A growing area of ISIS research is the study of 'soft matter' in which weak electrostatic interactions play a significant role in creating complex structures and behaviour. Soft matter includes polymers, surfactants and biochemical materials, and so its study is important in health and biological research.
Peter Griffiths and his research group in the Chemistry Department at Cardiff University investigate soft matter and are frequent ISIS users.
Peter heard a colleague Ruth Duncan give a talk on polymer therapeutics - using long-chain molecules to ferry small drug molecules into cells. Targeted delivery of pharmaceuticals and genes to particular locations in the body is a key area of medical research but is difficult to achieve.
Professor Duncan commented that there was a lack of fundamental information on the three-dimensional arrangements of the polymer chains (their conformation) and how quickly they diffused in biological tissues. Peter realised he had the experience and experimental tools to uncover the information needed.
In collaboration with Cardiff’s School of Pharmacy, Peter started looking at factors affecting how a polymer-bound therapeutic negotiates the complex delivery-pathway from initial injection, or absorption, to the targeted cellular structure. The central issue was how interactions between polymers and the local tissue environment affected their rates of diffusion. A combination of experiments which include small angle neutron scattering (SANS) could provide some answers.
The power of neutrons
SANS can probe structures at scales from around 1 nanometre to more than 100 nanometres, which makes it ideal for studying the conformation and behaviour of synthetic polymers, as well as biomaterials.
Neutrons are particularly effective at homing in on the positions of the hydrogen atoms. The locations of surrounding water molecules can also be established,as they have a significant role in modifying the conformation and activity of biomolecules.
Now you see it...
One technique that neutron studies have to offer is that of isotopic substitution combined with ‘contrast matching’, in which specific parts of a complex molecular assembly can be highlighted. This is done by substituting selected hydrogen atoms with deuterium (D), which scatters differently.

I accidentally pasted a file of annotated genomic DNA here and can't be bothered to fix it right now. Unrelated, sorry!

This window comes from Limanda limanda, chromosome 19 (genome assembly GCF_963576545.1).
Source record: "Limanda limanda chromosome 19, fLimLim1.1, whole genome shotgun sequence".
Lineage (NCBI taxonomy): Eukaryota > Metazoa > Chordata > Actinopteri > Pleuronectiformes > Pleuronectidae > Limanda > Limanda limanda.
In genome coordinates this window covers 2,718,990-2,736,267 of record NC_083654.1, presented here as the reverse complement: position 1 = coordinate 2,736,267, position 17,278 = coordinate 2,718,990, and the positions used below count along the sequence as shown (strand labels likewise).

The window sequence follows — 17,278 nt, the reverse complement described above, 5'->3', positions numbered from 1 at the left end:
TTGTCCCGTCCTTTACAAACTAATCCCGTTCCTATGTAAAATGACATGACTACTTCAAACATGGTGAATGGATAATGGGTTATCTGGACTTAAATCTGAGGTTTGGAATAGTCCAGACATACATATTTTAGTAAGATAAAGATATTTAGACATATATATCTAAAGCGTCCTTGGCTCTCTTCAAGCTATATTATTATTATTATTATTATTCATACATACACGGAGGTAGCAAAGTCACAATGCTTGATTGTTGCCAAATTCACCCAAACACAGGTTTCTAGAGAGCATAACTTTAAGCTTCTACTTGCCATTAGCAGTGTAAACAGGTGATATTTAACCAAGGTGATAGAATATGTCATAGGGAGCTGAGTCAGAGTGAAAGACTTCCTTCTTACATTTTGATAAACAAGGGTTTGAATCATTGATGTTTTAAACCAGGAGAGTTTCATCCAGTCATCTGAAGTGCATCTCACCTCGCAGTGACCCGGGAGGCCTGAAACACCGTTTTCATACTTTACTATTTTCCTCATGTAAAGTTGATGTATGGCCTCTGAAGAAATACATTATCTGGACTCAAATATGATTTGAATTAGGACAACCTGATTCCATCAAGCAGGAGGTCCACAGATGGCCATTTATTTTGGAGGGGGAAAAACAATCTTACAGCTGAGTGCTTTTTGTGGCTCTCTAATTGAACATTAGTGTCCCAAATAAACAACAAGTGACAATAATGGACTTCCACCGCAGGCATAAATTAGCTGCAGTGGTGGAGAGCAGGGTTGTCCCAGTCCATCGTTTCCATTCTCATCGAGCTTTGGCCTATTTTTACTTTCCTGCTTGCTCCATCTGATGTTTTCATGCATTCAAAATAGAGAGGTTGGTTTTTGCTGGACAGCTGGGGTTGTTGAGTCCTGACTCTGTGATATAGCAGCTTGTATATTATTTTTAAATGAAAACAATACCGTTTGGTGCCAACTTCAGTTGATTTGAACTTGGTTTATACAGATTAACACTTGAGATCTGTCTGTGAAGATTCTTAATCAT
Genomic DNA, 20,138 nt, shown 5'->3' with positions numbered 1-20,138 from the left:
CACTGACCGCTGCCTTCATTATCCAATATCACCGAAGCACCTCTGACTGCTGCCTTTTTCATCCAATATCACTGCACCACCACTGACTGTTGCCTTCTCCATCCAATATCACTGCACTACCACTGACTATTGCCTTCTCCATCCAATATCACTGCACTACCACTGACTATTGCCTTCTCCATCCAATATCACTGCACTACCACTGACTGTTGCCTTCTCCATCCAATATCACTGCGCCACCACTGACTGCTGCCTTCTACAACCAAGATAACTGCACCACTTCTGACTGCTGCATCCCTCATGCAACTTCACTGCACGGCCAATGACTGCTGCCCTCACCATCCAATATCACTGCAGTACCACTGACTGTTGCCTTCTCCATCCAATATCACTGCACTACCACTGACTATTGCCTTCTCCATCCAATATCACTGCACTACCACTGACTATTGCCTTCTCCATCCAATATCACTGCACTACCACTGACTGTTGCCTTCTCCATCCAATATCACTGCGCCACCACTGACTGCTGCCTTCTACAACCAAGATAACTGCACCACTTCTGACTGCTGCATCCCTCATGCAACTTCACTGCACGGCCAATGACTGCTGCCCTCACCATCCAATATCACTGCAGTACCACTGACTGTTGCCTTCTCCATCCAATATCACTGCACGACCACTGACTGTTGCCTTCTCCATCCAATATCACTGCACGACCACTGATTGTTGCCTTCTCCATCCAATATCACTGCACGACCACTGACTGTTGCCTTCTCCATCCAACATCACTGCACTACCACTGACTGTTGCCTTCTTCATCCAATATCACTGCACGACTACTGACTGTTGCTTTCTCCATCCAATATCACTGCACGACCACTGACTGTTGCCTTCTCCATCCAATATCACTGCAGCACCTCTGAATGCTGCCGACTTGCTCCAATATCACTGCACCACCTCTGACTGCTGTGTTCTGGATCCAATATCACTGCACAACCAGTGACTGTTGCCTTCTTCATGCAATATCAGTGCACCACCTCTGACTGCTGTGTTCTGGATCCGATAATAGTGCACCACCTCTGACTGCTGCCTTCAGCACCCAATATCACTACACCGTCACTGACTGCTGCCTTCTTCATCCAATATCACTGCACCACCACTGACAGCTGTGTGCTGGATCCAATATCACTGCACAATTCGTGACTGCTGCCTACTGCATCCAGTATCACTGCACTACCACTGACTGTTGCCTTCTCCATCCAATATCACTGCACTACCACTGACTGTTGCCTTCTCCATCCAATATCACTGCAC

For example, in a two-component system such as a protein mixed with a polymer in water, a proportion of the aqueous solvent may be substituted with heavy water (D2O) such that its scattering strength matches that of one of the components. This component is then rendered invisible so that only the other component is seen. “We make as much use of this approach as we can,” says Peter.
The mucus barrier
Peter has been working with one of his PhD students Paola Occhipinti on a particular drug-delivery issue.
Organs such as the respiratory, gastrointestinal and reproductive tracts are coated with a layer of mucus, tens of micrometres thick, which may pose a significant barrier to drug delivery agents. In the case of diseases like cystic fibrosis, the mucus layer may be many times thicker.
Mucus is composed of mucin, a gel-like network of glycoproteins, and Peter and Paola were interested in what factors affected how various polymers diffuse through it. Does the structure of mucin change on addition of the polymer? Does it bind to the gel?
SANS carried out on appropriately deuterated samples, together with measurements of viscosity, rates of diffusion, and nuclear magnetic resonance studies, can build up a picture of polymer-mucin interaction.
They carried out experiments at ISIS investigating the interaction of mucin with a typical model, polymer polyethylene glycol (PEG), and also with a dendrimer - a small but highly branched polymer.
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